10 ways to help children develop resilience


Parents often ask me, “How can I help my child to become more resilient?” Given that life is full of obstacles and challenges, teaching children to be resilient is important.

Emotional resilience is the ability to bounce back after an unexpected setback. Resilience allows us to move forward even when things don’t work out as planned.

Feelings like disappointment and frustration are normal and natural in the face of adversity. The ability to be resilient allows one to view a setback as an opportunity, whereas the absence of resilience may result in the same event being seen as a avalanche that one can’t overcome.

Why are some of us better than others at dealing with setbacks? What does it take to be truly emotionally and cognitively resilient?

Simply put, resilience is present under two conditions. First, resilience requires the ability to see the cup as half-full; so seeing what’s going well, instead of what’s not, is imperative. Second, resilience requires that one moves from an emotional reaction to a problem-solving mode. Problem-solving requires perspective. Problem-solvers are able to think beyond themselves and to think abstractly in order to see beyond the immediate and into the future, even during times of stress.

Some people may have temperaments that are more prone to resilience than others; children, however, can learn to be resilient with coaching and by watching their parents model resilience. Here are 10 ways to promote resilience in yourselves and those you love:


1. Think positively. Viewing life as positive despite the ups and downs is an essential component of resilience. Negative events occur much less often than positive ones, and yet negative thinkers don’t see it that way — they see life as half-empty. People who are focused more on accomplishment than failure recover from losses and setbacks with greater ease than those who think negatively, avoid obstacles, are risk-averse and who worry about potential failures.

2. Be action-oriented. Individuals who are action-oriented manage their fears and negativity, and are able to engender positive thoughts even under stress. Procrastinators become overwhelmed and ruminative when experiencing stress. By definition, those who choose inaction and indecision are less resilient.

3. Broaden self-definition. The more central the loss or setback is to self-image, the greater one feels the setback. In other words, don’t put your entire self-image in one role. If you only see yourself as a tennis player, then a loss will hit you harder than someone who has a more expansive self-image and who values their contributions as a friend, son, worker, artist, etc., as well as a tennis player.

4. Maintain perspective. Perspective involves the ability to put our challenges in the context of our overall life. It means not taking one event too hard or seriously. It allows us to maintain hope, even after a disappointment. Every mistake or loss is a learning moment and one that can build character and strength.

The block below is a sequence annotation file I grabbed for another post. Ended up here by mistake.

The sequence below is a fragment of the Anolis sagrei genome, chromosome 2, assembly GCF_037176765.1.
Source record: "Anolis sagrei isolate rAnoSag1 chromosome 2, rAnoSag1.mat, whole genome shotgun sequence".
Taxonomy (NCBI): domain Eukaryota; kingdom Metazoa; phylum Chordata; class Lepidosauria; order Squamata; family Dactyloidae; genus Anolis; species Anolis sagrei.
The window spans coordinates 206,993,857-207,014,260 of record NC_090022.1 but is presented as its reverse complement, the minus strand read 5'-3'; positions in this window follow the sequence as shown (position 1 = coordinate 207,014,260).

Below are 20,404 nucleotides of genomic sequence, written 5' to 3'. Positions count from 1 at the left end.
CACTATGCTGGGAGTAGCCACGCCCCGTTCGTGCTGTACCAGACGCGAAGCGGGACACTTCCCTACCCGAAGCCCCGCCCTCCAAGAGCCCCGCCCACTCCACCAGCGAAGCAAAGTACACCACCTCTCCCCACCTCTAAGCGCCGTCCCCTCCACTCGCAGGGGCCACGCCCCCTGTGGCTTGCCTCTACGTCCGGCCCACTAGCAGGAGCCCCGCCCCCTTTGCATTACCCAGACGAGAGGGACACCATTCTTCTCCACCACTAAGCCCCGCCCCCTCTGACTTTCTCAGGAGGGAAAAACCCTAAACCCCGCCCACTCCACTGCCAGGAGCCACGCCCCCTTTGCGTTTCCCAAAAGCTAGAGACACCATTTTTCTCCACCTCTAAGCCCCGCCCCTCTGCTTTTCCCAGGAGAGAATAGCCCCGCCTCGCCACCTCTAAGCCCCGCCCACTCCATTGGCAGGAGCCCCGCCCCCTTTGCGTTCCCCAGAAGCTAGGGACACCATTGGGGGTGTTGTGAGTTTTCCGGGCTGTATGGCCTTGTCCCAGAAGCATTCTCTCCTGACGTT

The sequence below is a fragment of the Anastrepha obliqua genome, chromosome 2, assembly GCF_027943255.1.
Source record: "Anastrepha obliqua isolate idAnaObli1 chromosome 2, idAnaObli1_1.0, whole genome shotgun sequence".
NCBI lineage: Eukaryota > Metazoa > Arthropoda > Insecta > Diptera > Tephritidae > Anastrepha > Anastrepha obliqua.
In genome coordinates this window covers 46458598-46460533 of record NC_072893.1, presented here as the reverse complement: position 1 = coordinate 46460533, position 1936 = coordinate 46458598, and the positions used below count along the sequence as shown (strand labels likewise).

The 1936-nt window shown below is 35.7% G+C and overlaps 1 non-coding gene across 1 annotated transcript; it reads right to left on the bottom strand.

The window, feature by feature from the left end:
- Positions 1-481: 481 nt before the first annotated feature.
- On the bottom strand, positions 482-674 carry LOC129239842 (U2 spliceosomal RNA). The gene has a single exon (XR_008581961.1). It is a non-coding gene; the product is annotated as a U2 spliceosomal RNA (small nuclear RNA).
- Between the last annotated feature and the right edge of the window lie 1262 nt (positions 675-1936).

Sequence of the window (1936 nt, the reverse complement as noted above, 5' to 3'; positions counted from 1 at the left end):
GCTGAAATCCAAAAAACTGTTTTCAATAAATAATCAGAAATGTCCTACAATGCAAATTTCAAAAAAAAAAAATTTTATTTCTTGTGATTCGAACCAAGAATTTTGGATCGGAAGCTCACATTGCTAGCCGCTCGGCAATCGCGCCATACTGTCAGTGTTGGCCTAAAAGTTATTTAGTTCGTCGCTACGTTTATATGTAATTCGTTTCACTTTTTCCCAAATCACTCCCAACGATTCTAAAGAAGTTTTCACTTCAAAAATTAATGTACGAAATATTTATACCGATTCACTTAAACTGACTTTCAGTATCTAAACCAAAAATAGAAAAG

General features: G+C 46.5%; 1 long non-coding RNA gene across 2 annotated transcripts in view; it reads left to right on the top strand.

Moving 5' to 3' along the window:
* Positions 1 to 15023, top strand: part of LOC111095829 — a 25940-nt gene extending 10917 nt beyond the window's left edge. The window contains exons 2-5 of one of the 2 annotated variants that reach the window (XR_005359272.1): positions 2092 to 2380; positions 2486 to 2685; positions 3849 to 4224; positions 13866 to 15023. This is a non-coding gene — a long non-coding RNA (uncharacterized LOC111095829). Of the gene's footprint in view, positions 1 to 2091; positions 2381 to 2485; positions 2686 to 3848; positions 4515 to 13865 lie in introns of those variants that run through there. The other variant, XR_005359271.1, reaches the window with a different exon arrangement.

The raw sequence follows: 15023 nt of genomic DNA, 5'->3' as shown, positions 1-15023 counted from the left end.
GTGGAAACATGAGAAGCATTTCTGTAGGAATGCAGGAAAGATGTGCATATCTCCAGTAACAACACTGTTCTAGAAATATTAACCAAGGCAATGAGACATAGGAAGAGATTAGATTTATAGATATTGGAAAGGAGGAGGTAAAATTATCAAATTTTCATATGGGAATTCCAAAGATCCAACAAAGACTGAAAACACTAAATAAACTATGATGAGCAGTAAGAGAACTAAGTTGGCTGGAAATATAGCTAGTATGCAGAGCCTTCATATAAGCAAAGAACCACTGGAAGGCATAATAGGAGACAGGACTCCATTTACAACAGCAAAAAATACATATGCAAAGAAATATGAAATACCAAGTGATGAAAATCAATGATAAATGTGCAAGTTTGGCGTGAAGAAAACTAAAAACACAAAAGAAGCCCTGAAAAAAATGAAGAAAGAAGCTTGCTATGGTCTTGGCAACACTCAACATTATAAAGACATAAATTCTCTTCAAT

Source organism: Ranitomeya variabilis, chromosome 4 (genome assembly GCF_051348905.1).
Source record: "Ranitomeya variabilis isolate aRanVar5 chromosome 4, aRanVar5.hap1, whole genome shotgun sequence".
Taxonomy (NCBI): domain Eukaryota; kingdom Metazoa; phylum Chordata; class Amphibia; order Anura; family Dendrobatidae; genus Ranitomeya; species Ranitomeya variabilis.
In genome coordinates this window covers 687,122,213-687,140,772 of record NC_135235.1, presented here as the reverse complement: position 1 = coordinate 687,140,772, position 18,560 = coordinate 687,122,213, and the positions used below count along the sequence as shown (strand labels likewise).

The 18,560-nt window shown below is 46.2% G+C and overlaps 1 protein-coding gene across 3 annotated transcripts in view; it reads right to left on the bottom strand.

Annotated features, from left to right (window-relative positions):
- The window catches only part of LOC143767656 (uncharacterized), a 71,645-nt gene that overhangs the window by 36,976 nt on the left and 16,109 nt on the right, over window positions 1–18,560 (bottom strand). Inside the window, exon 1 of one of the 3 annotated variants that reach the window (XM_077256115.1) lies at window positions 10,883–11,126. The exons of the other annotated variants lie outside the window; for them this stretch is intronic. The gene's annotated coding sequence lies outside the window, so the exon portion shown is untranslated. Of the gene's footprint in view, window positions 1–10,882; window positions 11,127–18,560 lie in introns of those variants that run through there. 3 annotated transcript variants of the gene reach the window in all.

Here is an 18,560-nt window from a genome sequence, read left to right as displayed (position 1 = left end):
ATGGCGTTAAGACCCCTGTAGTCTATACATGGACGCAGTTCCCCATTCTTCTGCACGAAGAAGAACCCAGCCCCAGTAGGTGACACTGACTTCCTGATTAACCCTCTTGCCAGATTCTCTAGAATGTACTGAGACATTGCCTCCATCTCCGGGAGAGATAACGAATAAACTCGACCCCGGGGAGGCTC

5. Access resources. The resilient person does not attempt to do it all by themselves and instead, they ask for help when they need it. Asking for help is not the same as complaining. Habitual complainers dwell on what’s wrong. Successful people assume responsibility for finding the support they need to solve the problem.

6. Believe in self. Believe in yourself and engage in activities that promote high self-worth and rejuvenation of positivity. For some, this means prioritizing exercise, for others, it’s yoga, spirituality or meditation or being with loved ones. During times of setback, remind yourself of all you are and all you have to offer, and have compassion for yourself.

7. Never give up. The bravest, most committed and resilient people endure regardless of their obstacles and prior defeats. Pursue your goals with passion and purpose, and enjoy the process of reaching goals without focusing on the outcome.

8. Be flexible. Keep an open mind and don’t be rigid about the path required to be successful. You may reach your goals by following an unexpected path.

9. Be self-aware. Denial is not an effective long-term coping strategy. Self-awareness allows us to know what we need and when it’s time to reach out for support. The self-aware are good at listening to the subtle cues their body and their mood send, and finding ways to problem-solve when their needs are not being met.

10. Practice acceptance. Resilient people understand that pain and suffering are part of life. The best way to cope with suffering is to accept it. Acceptance is not about giving up and letting the pain take over; it’s about allowing yourself to fully experience all aspects of life, including suffering and pain, knowing that it will pass and that you will experience joy again.


This article was originally published in the Gloucester Times: http://www.gloucestertimes.com/news/living/ways-to-help-children-develop-resilience/article_01f62252-9b1b-5c07-91d9-77746ba96e1e.html

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